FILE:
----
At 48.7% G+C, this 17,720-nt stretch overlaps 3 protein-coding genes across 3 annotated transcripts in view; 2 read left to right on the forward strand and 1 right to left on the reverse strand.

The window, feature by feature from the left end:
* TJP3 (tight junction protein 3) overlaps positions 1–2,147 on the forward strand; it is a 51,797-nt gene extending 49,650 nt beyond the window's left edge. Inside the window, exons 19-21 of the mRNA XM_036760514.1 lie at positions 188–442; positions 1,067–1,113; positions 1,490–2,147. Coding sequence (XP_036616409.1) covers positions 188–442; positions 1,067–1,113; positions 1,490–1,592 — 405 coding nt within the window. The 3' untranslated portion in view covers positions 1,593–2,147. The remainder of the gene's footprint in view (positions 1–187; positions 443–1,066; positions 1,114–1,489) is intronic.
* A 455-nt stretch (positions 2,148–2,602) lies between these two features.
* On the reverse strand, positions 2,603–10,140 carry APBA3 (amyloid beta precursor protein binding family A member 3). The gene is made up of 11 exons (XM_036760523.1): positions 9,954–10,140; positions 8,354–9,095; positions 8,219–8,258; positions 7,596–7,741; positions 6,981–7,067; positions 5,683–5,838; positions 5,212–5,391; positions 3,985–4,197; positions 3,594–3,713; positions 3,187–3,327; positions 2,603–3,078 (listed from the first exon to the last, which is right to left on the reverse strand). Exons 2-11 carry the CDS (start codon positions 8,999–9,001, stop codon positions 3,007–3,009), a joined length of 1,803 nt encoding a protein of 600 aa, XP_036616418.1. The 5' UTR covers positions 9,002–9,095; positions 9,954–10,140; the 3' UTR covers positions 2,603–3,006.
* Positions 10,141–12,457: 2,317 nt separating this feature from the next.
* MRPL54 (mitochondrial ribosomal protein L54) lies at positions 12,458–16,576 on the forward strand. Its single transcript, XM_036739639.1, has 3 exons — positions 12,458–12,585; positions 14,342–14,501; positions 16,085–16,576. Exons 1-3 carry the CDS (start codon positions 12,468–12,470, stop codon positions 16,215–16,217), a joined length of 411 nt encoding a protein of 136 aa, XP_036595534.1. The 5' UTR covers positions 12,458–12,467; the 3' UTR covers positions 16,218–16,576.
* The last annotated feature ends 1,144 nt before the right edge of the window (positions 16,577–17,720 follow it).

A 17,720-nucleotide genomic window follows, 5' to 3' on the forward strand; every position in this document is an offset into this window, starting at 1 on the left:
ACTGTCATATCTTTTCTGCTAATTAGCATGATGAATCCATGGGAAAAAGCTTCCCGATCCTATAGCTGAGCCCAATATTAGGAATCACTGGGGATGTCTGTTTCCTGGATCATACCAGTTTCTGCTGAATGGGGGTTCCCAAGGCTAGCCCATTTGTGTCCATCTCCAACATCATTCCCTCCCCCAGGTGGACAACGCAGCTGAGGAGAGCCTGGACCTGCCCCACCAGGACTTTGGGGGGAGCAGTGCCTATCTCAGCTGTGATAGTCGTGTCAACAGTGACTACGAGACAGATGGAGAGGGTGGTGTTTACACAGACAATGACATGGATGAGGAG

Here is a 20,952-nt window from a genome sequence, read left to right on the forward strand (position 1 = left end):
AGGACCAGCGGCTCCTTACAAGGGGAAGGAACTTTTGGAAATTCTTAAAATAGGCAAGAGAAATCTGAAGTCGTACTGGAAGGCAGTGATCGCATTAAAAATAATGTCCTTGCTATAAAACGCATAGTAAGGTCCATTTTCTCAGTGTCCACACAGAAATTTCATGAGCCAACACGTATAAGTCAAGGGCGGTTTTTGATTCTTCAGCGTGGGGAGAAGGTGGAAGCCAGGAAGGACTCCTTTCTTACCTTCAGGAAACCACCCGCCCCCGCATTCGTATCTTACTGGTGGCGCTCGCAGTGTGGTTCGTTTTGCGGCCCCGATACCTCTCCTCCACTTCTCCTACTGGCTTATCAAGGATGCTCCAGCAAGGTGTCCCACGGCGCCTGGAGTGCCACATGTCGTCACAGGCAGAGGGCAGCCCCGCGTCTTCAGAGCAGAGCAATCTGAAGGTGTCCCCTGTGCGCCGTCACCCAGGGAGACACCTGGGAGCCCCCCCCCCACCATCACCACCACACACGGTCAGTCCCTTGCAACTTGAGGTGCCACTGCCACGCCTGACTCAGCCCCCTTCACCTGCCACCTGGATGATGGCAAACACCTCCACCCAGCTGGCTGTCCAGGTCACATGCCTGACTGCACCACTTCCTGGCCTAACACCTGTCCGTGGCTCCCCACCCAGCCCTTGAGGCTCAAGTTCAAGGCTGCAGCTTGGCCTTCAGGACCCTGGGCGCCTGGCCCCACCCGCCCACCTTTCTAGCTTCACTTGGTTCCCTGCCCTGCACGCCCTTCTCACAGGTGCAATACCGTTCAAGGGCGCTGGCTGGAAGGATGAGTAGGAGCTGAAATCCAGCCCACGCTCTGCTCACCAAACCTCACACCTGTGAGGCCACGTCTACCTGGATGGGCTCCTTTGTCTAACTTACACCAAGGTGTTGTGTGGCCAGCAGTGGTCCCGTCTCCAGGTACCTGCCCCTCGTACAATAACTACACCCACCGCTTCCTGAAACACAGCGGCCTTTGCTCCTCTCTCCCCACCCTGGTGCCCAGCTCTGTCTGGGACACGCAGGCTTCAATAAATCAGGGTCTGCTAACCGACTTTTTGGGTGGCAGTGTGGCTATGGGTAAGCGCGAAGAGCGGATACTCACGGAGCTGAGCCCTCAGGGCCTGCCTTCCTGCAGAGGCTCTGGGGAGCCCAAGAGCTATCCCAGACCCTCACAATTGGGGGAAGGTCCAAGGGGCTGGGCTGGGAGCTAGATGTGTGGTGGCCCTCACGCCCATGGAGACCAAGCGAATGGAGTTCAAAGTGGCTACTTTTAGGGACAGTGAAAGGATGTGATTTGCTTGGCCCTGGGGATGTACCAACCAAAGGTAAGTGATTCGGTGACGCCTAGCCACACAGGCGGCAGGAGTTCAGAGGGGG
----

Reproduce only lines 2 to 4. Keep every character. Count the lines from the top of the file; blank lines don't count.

The window, feature by feature from the left end:
* TJP3 (tight junction protein 3) overlaps positions 1–2,147 on the forward strand; it is a 51,797-nt gene extending 49,650 nt beyond the window's left edge. Inside the window, exons 19-21 of the mRNA XM_036760514.1 lie at positions 188–442; positions 1,067–1,113; positions 1,490–2,147. Coding sequence (XP_036616409.1) covers positions 188–442; positions 1,067–1,113; positions 1,490–1,592 — 405 coding nt within the window. The 3' untranslated portion in view covers positions 1,593–2,147. The remainder of the gene's footprint in view (positions 1–187; positions 443–1,066; positions 1,114–1,489) is intronic.
* A 455-nt stretch (positions 2,148–2,602) lies between these two features.